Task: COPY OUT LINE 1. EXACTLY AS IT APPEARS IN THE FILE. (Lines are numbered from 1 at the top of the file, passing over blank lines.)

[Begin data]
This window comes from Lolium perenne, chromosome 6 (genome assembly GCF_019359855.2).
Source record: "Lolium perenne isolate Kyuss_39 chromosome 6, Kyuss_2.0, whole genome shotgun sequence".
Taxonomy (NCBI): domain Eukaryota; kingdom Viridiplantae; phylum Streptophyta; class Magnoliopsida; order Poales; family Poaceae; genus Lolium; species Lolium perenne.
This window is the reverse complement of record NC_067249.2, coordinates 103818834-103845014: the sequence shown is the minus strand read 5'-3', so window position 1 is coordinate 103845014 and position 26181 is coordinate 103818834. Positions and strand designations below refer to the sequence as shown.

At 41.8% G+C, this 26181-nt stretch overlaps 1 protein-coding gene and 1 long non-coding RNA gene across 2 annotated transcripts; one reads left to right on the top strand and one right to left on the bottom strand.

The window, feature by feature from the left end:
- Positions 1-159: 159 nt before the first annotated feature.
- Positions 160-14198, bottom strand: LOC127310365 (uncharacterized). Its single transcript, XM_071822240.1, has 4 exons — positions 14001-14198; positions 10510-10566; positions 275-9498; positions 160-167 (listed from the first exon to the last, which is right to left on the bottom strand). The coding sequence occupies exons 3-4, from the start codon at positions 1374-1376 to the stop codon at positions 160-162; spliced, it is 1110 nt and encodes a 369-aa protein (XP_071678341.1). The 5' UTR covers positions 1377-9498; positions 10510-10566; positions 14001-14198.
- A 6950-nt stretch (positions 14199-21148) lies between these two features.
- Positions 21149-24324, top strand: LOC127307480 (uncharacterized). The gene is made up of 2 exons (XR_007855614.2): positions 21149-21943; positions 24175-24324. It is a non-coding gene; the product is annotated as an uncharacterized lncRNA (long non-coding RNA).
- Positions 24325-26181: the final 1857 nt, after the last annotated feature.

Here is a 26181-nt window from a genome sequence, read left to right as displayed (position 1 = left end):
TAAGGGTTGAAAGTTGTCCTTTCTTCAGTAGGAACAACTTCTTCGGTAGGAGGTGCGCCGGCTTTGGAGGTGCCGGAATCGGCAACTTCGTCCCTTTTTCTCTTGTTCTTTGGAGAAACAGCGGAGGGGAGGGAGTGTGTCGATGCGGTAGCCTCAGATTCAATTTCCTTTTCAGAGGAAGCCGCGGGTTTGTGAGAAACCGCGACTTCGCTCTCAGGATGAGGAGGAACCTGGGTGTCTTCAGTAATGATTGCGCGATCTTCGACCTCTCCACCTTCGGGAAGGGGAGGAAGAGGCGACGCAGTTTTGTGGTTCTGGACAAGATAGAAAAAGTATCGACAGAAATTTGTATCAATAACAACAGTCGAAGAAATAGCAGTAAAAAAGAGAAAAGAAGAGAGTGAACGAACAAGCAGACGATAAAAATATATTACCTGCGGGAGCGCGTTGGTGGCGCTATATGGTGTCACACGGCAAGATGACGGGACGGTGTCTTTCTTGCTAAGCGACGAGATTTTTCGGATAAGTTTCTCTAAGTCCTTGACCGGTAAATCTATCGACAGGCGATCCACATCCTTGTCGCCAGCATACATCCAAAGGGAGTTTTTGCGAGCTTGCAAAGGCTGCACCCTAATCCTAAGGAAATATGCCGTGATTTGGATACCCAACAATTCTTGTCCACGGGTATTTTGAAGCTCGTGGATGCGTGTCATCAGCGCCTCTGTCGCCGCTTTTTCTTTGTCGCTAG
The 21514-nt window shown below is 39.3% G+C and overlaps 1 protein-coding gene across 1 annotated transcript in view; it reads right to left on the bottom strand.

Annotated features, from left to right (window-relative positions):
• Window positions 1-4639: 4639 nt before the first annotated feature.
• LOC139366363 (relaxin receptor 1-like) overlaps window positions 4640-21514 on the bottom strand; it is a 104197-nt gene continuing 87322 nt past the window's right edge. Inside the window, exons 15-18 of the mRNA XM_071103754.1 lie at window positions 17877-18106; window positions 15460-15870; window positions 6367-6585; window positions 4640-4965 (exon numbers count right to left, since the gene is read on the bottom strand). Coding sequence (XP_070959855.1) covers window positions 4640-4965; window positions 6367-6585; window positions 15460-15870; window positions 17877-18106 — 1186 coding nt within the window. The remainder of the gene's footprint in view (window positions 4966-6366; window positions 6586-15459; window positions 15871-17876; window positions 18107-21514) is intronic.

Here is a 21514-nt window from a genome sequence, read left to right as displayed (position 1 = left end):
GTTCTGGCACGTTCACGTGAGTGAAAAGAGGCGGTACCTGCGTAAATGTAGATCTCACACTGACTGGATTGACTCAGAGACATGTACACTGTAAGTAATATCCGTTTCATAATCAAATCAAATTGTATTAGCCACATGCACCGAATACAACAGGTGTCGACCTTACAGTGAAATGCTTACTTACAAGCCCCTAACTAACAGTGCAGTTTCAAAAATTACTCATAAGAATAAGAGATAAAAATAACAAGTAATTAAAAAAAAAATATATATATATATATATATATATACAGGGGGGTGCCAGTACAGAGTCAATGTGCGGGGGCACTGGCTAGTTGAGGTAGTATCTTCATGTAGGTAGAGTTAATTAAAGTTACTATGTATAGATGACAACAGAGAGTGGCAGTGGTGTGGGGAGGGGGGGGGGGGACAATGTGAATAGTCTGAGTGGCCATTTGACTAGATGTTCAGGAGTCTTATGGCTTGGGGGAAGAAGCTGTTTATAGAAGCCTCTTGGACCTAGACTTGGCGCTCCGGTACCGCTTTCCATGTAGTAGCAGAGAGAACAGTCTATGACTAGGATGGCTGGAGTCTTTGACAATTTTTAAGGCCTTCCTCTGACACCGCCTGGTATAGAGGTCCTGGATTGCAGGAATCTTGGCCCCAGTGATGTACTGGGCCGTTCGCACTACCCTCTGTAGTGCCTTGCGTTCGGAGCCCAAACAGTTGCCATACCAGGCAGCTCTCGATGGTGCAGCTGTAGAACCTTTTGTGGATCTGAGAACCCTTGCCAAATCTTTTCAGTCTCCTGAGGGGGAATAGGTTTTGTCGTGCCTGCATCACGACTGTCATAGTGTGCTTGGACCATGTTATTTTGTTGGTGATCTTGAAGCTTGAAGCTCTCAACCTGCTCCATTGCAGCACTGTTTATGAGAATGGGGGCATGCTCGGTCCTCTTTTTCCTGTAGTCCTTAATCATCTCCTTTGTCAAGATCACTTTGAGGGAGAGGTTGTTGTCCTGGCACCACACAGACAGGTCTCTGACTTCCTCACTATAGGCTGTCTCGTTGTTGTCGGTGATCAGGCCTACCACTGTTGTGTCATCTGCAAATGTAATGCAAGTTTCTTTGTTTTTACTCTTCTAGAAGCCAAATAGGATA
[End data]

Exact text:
This window comes from Lolium perenne, chromosome 6 (genome assembly GCF_019359855.2).